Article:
My first full day in Luang Prabang was dedicated to walking and random discovery. There’s a two block stretch of Phothisalat Street, the town’s main drag, that is nothing more than a canyon of overpriced restaurants, Internet cafes and tour offices, but on either side of this eyesore, there are seemingly wat or religious shrines of some sort every few dozen steps for the length of the city center. Although many of these aren’t prominent enough to earn a dot on the Lonely Planet map, the sum of their collective presence is lovely. When you add in the friendly monks and apprentices that lounge around and chat amiably with the visitors, you can see why LP advises people to simply wander around town in favor of a concrete itinerary.

Scenes from various wat in Luang Prabang

After passing through several wat, I stumbled on Phu Si, a respectable hill in the center of the city that features a few ho-hum contemporary temples on its slopes, but more importantly offers priceless views of Luang Prabang from the top. There’s a 10,000 kip fee to make the short but grueling climb and it’s worth every kip. It’s impossible not to like Luang Prabang from that vantage point.

Luang Prabang from the top of Phu Si

There's a Russian anti-aircraft gun next to the wat at the top of Phu Si.

My next stop was Wat Xieng Thong, on the northern tip of the Luang Prabang peninsula and easily the city’s most grandiose wat. There are several buildings with impressive wood carved, painted decor and colorful inlaid tile murals. Construction started on Wat Xieng Thong by order of the king in 1560 and like every other royal asset, it was relinquished in 1975 during the communist takeover and royal exiling – none of whom were heard from again. The main temple is showing its age, but nevertheless stunning both inside and out, particularly the gold painted murals on the front which are so engaging that it makes one forget about the low overhang at the top of the steps and causing one to bang their head on it (twice). Across the courtyard, the huge funeral chapel has creepy royal urns and a giant 12 meter (39 foot) high funeral chariot, which must not see much action with the logistics of getting it through the two meter high door, with a compelling exterior covered in carvings of erotic scenes from Ramayana (don’t look at me, Google it if you really wanna know, this is a family travelogue people!). And here I thought that the “Thong” in the title was only an unfortunate language coincidence. By this point the afternoon heat was settling and so was the sunburn on my neck and shoulders, so I returned to my room to work and generously sweat all over a chair.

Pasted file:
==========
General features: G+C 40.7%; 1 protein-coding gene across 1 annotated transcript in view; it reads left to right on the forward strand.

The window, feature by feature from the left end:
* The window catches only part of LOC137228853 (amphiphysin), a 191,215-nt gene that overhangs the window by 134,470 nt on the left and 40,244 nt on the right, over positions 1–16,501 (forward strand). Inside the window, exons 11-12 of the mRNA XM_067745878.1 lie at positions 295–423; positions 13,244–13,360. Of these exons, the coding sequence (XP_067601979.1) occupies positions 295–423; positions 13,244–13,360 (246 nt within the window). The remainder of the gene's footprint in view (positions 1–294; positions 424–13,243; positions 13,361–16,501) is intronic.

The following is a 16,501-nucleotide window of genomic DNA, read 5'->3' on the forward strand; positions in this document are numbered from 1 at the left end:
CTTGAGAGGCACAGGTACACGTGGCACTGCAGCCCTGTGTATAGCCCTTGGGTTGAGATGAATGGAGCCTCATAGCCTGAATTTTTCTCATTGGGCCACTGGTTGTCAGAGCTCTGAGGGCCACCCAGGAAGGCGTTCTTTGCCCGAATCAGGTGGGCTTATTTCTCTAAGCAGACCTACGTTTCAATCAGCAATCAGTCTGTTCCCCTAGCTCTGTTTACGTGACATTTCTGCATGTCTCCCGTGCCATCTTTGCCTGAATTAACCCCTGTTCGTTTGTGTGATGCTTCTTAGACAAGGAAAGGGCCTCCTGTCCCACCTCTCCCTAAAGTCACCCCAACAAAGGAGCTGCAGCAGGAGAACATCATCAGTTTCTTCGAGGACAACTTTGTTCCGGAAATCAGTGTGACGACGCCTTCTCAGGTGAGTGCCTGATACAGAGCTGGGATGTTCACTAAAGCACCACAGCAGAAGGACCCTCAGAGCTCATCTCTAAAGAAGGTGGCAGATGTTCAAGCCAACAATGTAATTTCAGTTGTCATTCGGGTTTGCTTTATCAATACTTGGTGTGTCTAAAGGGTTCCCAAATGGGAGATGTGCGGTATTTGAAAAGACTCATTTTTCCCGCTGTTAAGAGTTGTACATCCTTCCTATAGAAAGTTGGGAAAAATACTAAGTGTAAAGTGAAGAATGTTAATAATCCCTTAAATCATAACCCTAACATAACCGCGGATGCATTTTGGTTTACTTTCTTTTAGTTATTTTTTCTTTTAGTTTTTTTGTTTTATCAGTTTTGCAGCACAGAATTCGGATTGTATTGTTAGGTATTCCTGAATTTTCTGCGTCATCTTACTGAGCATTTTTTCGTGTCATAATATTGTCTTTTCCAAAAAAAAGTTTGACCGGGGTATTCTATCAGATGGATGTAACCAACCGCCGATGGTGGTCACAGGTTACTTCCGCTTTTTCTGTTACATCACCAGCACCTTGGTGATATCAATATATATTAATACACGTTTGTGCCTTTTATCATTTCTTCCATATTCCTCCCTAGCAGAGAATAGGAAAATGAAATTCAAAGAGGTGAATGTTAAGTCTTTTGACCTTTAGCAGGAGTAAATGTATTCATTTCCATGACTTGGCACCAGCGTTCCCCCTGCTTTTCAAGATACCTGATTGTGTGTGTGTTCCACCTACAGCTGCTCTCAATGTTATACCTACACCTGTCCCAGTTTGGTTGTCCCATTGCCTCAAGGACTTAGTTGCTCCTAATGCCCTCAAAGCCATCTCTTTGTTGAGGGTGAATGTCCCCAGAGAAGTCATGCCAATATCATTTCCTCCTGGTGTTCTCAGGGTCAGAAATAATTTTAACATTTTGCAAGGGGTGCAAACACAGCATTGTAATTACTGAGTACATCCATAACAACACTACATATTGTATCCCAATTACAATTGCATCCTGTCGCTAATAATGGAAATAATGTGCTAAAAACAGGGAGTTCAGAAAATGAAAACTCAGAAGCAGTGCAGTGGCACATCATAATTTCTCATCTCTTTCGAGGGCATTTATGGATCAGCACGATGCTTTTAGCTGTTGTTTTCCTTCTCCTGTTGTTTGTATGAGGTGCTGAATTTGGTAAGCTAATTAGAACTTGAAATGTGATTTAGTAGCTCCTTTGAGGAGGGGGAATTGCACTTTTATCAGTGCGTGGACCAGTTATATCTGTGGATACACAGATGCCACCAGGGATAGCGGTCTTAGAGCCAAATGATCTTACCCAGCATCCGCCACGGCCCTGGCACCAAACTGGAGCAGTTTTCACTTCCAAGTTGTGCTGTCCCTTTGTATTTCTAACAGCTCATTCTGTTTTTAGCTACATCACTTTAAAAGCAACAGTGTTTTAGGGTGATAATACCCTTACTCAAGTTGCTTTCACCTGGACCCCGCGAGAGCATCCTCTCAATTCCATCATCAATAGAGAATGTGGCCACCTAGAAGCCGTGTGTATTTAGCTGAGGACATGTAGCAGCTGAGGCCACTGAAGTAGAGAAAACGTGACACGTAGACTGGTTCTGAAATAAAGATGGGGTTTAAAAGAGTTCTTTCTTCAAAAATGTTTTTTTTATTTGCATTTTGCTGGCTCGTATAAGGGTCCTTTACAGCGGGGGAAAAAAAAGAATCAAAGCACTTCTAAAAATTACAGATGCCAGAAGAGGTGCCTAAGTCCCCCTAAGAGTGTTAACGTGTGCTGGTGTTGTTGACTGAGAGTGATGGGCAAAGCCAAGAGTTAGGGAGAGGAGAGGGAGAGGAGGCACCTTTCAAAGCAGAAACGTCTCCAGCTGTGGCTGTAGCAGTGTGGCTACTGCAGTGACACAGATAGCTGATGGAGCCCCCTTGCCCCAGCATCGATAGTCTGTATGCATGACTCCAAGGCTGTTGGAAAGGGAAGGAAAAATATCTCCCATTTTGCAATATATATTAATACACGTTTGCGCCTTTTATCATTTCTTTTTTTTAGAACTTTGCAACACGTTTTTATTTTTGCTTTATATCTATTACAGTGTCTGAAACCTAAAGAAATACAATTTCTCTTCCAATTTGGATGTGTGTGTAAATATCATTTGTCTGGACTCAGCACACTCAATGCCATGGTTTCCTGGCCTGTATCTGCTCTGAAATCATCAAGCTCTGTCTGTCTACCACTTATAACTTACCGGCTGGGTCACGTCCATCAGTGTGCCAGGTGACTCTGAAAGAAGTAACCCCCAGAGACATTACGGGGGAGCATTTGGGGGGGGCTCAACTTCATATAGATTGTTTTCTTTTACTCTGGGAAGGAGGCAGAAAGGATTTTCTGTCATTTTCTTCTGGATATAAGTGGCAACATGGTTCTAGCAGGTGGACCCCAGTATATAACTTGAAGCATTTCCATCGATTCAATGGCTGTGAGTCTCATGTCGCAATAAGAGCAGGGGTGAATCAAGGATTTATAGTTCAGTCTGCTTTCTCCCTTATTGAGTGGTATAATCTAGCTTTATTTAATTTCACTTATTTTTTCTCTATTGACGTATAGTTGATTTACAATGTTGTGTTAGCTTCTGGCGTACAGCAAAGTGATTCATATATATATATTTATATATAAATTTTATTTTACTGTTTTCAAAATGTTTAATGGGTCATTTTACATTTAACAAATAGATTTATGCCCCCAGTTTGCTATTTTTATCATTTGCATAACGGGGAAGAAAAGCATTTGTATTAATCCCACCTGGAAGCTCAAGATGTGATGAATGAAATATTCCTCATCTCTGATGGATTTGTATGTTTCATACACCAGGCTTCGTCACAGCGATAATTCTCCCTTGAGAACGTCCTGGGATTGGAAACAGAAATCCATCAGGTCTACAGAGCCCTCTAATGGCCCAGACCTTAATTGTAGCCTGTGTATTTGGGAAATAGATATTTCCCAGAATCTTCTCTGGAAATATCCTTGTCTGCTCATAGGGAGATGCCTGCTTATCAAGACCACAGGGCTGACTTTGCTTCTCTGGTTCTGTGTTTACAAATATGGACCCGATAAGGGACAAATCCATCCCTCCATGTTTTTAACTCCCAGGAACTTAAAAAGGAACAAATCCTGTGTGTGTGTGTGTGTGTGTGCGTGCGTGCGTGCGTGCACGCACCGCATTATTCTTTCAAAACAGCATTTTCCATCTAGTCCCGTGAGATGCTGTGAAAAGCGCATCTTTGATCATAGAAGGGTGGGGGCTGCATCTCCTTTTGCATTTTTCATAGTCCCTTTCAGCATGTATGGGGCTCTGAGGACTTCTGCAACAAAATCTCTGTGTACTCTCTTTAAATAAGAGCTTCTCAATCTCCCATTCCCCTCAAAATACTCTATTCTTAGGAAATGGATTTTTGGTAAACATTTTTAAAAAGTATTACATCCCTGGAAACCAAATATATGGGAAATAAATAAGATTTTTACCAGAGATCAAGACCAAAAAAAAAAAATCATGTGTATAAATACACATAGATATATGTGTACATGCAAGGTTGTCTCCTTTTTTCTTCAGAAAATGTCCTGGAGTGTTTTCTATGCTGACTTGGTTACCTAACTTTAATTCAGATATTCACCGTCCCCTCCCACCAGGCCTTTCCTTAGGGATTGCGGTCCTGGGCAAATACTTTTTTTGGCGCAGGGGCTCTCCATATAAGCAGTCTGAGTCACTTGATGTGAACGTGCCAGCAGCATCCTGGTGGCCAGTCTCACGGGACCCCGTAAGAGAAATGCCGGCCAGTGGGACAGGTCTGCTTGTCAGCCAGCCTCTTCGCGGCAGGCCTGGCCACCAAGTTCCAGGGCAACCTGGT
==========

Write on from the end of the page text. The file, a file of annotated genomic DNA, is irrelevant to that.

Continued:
With my sunburn and a new round of insomnia dogging me, I took it easy over the next few days, relaxing, sending out more bleating emails to airlines in the hopes of not having to swim to Hong Kong and Sapporo and watching a few of the pirated DVDs I picked up in Kuala Lumpur (“Robots,” “Sideways” and “Ray”). My only tourist outing during this time was to cross the Mekong River to check out the wat, limestone caves and throw-back village on the opposite bank. I paid far too much to charter a boat because it was late in the day, we were a good kilometer downriver from where boats are supposed to launch (I was too lazy to walk up to the jetty) and little did the captain know that I intended to take my own sweet time while over there. Racing the sunset, I first climbed the hill to the abandoned Wat Chom Phet which, despite being in unsightly ruins, has a 5,000 kip entry fee (it was so late in the day that no one was around to collect this), but it makes up for this shortcoming by providing a priceless view of Luang Prabang and the river. I was never able to locate the limestone caves containing Buddha images that have been left homeless by burned or neglected wat, as Lonely Planet erroneously reported that the caves were at Wat Tham Xieng Maen when in fact they are a good kilometer away at Wat Long Khun. By the time I got wise to this (it took a lot of confused wandering and a good 10 minutes of me miming my desires to a collection of monks) the sun was down and I would have been stumbling in utter darkness if I had tried to seek them out. Instead I chilled with some villagers for a while before returning to my boat.

Yeah, there's a whole city hidden back in there somewhere.

Chom Phet

From Luang Prabang, I intended to hit Sam Neua in northeast Laos which is yet another dazzling mountain town within striking distance of the Vieng Xai caves, but upon seeing the appalling 16 hour direct drive time from Luang Prabang (local buses all the way), I decided yet again to take mercy on myself and split the trip up with a layover in Phonsavan.